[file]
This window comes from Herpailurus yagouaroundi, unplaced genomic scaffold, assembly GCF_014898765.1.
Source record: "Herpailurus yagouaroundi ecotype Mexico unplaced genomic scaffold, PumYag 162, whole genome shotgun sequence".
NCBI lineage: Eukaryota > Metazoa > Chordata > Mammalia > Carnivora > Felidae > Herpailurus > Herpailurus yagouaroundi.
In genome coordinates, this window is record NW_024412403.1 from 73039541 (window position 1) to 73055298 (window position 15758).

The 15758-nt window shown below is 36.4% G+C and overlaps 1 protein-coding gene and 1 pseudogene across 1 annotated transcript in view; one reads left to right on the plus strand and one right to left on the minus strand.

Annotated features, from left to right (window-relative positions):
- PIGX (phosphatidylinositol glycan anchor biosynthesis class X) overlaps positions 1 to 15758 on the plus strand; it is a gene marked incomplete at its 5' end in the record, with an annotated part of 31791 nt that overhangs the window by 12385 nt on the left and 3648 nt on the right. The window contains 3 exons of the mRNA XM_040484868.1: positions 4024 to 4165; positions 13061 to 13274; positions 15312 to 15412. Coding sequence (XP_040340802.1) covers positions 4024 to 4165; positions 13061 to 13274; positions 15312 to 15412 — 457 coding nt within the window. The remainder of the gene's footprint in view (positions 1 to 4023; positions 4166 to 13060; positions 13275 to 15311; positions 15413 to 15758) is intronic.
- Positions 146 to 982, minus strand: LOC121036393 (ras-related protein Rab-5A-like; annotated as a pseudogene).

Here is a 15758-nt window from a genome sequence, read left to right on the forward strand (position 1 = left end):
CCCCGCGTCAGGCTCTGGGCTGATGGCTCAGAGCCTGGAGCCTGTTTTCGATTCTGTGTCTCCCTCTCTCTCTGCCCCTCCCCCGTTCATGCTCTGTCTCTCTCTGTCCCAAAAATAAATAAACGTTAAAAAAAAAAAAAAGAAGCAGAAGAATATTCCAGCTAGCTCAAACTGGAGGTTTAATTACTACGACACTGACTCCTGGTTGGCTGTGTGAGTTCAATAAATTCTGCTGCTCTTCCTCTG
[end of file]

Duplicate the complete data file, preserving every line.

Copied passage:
This window comes from Herpailurus yagouaroundi, unplaced genomic scaffold, assembly GCF_014898765.1.
Source record: "Herpailurus yagouaroundi ecotype Mexico unplaced genomic scaffold, PumYag 162, whole genome shotgun sequence".
NCBI lineage: Eukaryota > Metazoa > Chordata > Mammalia > Carnivora > Felidae > Herpailurus > Herpailurus yagouaroundi.
In genome coordinates, this window is record NW_024412403.1 from 73039541 (window position 1) to 73055298 (window position 15758).

The 15758-nt window shown below is 36.4% G+C and overlaps 1 protein-coding gene and 1 pseudogene across 1 annotated transcript in view; one reads left to right on the plus strand and one right to left on the minus strand.

Annotated features, from left to right (window-relative positions):
- PIGX (phosphatidylinositol glycan anchor biosynthesis class X) overlaps positions 1 to 15758 on the plus strand; it is a gene marked incomplete at its 5' end in the record, with an annotated part of 31791 nt that overhangs the window by 12385 nt on the left and 3648 nt on the right. The window contains 3 exons of the mRNA XM_040484868.1: positions 4024 to 4165; positions 13061 to 13274; positions 15312 to 15412. Coding sequence (XP_040340802.1) covers positions 4024 to 4165; positions 13061 to 13274; positions 15312 to 15412 — 457 coding nt within the window. The remainder of the gene's footprint in view (positions 1 to 4023; positions 4166 to 13060; positions 13275 to 15311; positions 15413 to 15758) is intronic.
- Positions 146 to 982, minus strand: LOC121036393 (ras-related protein Rab-5A-like; annotated as a pseudogene).

Here is a 15758-nt window from a genome sequence, read left to right on the forward strand (position 1 = left end):
CCCCGCGTCAGGCTCTGGGCTGATGGCTCAGAGCCTGGAGCCTGTTTTCGATTCTGTGTCTCCCTCTCTCTCTGCCCCTCCCCCGTTCATGCTCTGTCTCTCTCTGTCCCAAAAATAAATAAACGTTAAAAAAAAAAAAAAGAAGCAGAAGAATATTCCAGCTAGCTCAAACTGGAGGTTTAATTACTACGACACTGACTCCTGGTTGGCTGTGTGAGTTCAATAAATTCTGCTGCTCTTCCTCTG